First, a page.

Modular Supercomputing: a System-Wide Orchestration of Heterogeneous Resources
Plenary Opening Session on January 24, 2022.
Very diverse applications run on today’s HPC systems: traditional tightly-coupled codes, machine learning and AI codes, multi-physics and multi-scale simulations, and application workflows combining all these. Each computational science domain asks for a particular kind of machine. HPC centres must serve all these requirements under strict operational constraints and in a limited power envelope. This makes it hardly possible to find a single technology that suits all. In response, most HPC-sites opt for heterogeneous system architectures.
The specific approach to heterogeneous computing chosen and developed at JSC (Jülich Supercomputing Centre) through the DEEP projects, is the Modular Supercomputing Architecture (MSA). The MSA orchestrates heterogeneous computer resources (CPUs, GPUs, many-core accelerators, disruptive technologies, etc.) at system-level, organizing them in compute modules. Modules are clusters of potentially large size, each configured with a specific type of user requirement in mind. The different modules are interconnected via a high-speed network, and a common software stack brings all modules together creating a unique machine.
Each application can dynamically decide how many nodes to use in each module, mapping its intrinsic requirements and concurrency patterns onto the hardware. An advanced scheduler and dynamic resource manager assign resources to jobs targeting maximum system utilization. Codes that perform multi-physics or multi-scale simulations can run across compute modules thanks to a global system-software and programming environment. Application workflows that execute different actions after (or in parallel) to each other can also be distributed in order to run each workflow-component on the best suited hardware, and exchange data either directly (via message-passing communication) or via the file-system.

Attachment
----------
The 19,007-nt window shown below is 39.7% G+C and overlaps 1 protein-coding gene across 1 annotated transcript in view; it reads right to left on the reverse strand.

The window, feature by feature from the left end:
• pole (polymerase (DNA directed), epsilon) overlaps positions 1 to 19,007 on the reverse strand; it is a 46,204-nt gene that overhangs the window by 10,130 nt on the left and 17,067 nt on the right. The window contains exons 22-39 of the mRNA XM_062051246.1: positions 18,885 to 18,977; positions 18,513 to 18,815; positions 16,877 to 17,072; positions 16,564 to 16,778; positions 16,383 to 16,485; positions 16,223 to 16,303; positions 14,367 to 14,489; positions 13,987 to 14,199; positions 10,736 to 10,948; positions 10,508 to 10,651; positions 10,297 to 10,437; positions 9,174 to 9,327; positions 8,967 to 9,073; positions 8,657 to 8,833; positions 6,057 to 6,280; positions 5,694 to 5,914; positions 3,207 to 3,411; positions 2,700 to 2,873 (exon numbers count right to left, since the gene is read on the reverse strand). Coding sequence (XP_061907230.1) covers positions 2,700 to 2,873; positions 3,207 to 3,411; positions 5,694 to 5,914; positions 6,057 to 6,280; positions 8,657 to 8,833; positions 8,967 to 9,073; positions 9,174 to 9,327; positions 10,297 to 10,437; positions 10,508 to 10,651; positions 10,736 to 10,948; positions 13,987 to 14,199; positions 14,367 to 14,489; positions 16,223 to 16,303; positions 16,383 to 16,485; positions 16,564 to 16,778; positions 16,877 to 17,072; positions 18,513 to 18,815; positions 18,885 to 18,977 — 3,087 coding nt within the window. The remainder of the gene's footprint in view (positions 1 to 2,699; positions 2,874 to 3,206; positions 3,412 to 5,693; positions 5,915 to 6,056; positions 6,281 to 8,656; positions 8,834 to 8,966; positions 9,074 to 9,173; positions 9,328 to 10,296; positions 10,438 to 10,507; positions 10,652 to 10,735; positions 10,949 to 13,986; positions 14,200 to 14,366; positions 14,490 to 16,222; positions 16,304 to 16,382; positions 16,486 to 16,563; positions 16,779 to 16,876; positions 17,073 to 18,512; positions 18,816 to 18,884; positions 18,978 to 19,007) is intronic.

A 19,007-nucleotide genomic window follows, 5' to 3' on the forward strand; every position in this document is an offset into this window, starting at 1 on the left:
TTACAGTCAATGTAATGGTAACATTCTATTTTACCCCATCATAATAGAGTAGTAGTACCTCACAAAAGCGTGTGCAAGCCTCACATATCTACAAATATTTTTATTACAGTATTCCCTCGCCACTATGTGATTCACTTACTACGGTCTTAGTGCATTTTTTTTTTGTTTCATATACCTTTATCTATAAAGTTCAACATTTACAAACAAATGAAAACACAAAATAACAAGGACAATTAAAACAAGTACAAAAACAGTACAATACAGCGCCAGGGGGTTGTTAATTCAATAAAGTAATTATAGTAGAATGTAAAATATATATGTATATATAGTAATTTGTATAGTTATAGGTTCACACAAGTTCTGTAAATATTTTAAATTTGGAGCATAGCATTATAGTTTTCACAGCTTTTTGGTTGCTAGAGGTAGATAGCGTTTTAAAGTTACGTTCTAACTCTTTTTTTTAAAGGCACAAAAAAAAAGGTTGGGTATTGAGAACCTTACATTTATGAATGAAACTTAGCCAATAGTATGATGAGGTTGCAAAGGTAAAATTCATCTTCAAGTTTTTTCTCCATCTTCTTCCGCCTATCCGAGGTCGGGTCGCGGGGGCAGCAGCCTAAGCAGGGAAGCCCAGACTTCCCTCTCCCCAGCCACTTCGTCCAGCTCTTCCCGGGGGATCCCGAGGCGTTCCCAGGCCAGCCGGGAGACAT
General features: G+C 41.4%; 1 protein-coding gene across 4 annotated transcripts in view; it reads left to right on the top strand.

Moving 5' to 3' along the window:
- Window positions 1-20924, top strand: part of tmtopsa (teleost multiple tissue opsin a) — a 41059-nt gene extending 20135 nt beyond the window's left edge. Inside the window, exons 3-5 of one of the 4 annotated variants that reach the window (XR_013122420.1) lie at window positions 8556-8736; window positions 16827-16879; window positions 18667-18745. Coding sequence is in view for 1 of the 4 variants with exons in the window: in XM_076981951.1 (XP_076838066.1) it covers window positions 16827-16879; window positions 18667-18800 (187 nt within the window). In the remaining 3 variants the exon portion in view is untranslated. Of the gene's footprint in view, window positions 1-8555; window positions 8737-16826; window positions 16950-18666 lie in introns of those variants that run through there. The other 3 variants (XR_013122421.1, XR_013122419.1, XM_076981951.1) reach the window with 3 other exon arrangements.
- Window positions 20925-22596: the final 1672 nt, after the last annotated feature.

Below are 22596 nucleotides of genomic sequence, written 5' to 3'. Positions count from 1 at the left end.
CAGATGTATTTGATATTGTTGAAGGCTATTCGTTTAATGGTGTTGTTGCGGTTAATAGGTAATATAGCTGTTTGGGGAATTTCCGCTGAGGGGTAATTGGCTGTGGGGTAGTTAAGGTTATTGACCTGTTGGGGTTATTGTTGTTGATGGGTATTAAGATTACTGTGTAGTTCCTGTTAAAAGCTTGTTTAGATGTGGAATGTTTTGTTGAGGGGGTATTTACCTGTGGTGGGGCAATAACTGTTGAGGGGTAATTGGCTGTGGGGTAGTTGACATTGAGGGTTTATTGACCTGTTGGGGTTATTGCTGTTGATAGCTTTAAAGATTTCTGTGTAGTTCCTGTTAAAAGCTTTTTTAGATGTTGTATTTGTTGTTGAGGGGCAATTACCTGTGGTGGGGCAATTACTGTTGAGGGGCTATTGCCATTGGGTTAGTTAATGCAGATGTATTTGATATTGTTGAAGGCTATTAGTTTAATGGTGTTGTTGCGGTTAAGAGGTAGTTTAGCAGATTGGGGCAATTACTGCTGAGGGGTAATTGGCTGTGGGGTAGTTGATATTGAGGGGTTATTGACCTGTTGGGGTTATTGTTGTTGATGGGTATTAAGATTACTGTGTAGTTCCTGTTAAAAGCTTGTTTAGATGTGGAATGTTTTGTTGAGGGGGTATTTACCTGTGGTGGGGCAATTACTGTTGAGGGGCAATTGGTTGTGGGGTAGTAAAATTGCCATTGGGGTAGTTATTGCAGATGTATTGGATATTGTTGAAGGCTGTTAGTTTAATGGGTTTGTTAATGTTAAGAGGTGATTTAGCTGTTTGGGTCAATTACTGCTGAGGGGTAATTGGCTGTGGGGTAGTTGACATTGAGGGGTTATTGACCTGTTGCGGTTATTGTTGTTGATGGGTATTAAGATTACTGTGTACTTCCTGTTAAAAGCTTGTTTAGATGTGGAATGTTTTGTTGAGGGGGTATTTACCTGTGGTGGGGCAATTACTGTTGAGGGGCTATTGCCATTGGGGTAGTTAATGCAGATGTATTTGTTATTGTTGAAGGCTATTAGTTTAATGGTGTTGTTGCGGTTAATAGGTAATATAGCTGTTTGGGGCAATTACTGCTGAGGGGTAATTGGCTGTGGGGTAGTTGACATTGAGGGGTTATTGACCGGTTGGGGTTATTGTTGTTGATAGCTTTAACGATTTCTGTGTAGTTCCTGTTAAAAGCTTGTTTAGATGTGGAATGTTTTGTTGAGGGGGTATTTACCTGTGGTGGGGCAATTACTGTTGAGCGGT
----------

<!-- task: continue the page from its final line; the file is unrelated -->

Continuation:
This talk will describe the Modular Supercomputing Architecture, its main hardware and software elements and the user experience, to conclude with the MSA perspectives in the Exascale context.
Dr. Estela Suarez is Senior Scientist and deputy-lead of the Technology Department at the Jülich Supercomputing Centre, which she joined in 2010. Her research focuses on HPC system architectures and co-design. As leader of the DEEP series of EU-funded projects she has driven the development of the Cluster-Booster and the Modular Supercomputing Architectures, including hardware, software and application implementation and validation. Additionally, since 2018 she gives lectures on HPC architectures at the University of Bonn and leads the co-design efforts within the European Processor Initiative. She holds a PhD in Physics from the University of Geneva and a Master degree in Astrophysics from the University Complutense of Madrid.